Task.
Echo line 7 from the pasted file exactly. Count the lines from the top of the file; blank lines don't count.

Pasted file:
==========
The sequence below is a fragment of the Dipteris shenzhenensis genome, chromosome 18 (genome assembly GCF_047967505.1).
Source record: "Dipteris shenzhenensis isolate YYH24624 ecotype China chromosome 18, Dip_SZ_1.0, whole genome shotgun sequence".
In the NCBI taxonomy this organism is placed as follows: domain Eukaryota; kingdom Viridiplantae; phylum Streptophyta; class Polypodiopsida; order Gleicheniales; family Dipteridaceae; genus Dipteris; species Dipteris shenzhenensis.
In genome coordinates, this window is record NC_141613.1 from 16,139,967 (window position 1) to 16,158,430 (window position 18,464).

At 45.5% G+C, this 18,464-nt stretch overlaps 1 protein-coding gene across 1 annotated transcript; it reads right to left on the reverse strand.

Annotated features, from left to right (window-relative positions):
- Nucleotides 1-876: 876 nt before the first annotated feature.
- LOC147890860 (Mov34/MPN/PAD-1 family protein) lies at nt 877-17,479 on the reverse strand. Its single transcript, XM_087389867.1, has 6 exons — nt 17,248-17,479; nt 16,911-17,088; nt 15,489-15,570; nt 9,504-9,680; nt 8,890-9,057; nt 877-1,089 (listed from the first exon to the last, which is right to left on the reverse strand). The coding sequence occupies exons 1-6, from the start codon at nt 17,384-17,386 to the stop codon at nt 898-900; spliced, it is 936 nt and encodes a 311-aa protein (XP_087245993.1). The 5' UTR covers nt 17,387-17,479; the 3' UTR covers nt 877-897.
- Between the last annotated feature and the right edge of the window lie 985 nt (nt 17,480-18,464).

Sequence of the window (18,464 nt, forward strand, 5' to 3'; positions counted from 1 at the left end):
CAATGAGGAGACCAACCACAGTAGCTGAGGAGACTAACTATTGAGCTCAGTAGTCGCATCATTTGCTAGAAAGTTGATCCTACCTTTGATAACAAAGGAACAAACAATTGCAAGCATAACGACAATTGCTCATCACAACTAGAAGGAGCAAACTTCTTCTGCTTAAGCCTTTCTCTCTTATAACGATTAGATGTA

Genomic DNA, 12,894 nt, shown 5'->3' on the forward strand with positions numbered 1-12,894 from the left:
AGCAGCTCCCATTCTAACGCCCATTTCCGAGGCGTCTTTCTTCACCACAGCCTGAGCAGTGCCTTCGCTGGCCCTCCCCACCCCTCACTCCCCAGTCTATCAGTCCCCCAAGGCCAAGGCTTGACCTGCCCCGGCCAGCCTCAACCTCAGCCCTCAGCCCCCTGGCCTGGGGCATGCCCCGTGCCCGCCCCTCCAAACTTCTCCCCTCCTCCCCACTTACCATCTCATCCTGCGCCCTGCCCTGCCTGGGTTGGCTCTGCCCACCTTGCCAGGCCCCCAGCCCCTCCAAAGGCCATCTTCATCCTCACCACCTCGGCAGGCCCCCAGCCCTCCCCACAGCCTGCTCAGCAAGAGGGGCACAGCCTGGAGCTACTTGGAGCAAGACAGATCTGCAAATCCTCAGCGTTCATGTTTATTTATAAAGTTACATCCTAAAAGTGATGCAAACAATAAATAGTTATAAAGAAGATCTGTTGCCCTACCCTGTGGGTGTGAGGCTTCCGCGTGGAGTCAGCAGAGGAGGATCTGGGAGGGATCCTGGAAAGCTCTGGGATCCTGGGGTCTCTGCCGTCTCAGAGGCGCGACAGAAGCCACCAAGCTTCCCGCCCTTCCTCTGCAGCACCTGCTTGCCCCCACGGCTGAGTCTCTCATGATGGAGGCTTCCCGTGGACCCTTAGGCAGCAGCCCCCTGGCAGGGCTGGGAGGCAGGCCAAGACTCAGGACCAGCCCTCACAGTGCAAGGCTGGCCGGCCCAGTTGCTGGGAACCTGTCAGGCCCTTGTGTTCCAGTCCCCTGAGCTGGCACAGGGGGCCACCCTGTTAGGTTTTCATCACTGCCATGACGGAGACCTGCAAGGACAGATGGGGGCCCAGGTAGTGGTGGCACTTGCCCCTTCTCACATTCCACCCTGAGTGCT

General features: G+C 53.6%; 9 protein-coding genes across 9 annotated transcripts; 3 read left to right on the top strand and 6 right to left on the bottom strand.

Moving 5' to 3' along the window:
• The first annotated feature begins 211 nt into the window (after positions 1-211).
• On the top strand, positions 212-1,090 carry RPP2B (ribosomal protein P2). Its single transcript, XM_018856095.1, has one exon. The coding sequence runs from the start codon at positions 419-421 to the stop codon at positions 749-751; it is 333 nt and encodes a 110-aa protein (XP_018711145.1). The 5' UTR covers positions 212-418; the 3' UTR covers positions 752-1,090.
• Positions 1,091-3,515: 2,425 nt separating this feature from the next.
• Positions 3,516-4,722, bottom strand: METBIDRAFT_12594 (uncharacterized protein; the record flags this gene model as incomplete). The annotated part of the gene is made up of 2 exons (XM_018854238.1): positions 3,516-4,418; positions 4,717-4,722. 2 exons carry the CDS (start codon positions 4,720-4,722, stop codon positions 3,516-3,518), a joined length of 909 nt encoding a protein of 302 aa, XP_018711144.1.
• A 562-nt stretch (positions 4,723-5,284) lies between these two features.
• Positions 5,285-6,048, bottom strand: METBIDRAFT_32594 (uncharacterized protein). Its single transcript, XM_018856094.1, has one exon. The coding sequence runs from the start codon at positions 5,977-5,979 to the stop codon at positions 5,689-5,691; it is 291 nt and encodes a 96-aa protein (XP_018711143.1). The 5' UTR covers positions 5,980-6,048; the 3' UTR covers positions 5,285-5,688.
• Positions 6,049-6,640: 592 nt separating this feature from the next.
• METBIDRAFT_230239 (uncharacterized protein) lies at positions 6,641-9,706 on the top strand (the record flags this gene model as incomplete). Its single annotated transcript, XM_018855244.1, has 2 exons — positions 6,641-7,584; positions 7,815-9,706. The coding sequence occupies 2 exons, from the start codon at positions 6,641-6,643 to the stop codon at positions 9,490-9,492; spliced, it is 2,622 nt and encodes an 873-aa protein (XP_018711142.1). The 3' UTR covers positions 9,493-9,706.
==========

- Nucleotides 1-876: 876 nt before the first annotated feature.